Chicago has its fair share of excellent independent coffee houses and several excellent roasters, but tea lovers don't have to feel left out. These cafes and restaurants are taking tea to sophisticated new heights with these cocktails and non-alcoholic elixirs.
This Wicker Park coffee and tea emporium has the best selection of craft coffee in town along with whisked-to-order matcha, sparkling tea on tap and a half dozen specialty tea elixirs. The Rainforest Remedy, a mix of matcha, frozen pineapple and coconut milk is owner Michael Schultz's favorite. “At Fairgrounds, we make sure that tea is equally as important as coffee and this drink is an easy entry into the delicious and healthy world of matcha,” he says. 1620 N Milwaukee Ave, 773-770-3444
With the largest chai selection in Chicago, and one of the most expansive in the country, this Indian and Nepalese restaurant was founded by two couples with a long family history as tea merchants. There are more than 150 chai combinations, from classic masala to fresh turmeric curry or salty pink Himalayan with almond butter. Iced summertime specials include blueberry lavender and raspberry coconut. Feeling indecisive? Try a flight of five for just $10. 2270 N Milwaukee Ave,773-360-7541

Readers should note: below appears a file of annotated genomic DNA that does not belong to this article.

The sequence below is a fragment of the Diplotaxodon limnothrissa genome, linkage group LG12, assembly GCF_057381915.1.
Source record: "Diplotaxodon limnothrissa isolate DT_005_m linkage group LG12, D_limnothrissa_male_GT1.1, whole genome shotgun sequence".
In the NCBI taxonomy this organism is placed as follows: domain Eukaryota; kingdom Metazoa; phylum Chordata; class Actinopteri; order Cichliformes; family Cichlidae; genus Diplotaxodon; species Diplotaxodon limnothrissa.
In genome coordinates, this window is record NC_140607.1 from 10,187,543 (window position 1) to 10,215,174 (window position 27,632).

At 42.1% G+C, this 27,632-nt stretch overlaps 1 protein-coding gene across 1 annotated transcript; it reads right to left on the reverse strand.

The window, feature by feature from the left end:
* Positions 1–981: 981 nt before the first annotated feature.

Beverage Director Whitney Morrow wanted to capture the smell and taste of her home state, Maine, in a tart and refreshing beer cocktail garnished with a sprig of rosemary. She infuses vermouth with rosemary to blend with lemon, rye whiskey, rum and black tea then tops it off with Allagash beer foam. “The Lapsang tea gives this drink an outdoorsy scent and smoky taste, and the rum brings in a hint of maple,” she says. 201 E Delaware Pl, 312-933-4805
The Green Hills of Africa cocktail at this elegant French brasserie located inside the Waldorf Astoria Chicago is named after a book by Ernest Hemingway. Fitting, since Margeaux Brasserie is named for Hemingway's granddaughter. Beverage director Brian Meads mixes rum with Cocchi Americano Rosa, matcha, lemon, egg white, prosecco and a housemade jasmine tea-grapefruit cordial. “Hemingway himself loved rum and high acid, tropical cocktails,” he says. “I wanted to create something he would be proud to drink.” 11 E Walton St, 312-625-1324
Bartender Clint Rogers uses litchi noir black tea brewed at double strength from Rare Tea Cellars in his Beacon Punch, which he says is a light, tropical take on the 18th century classic Swedish Punsch, sweetened with mango purée. “Tea has been used as an ingredient in punches since the 17th century when sailors in the British East India Company dealing in tea, spirits, spices, sugar, and citrus spread punch traditions around the world,” Rogers explains. “Black tea adds deep, toasty, earthy notes, and contributes bitterness and tannin to the drink.” 405 N Wabash Ave, 312-955-4226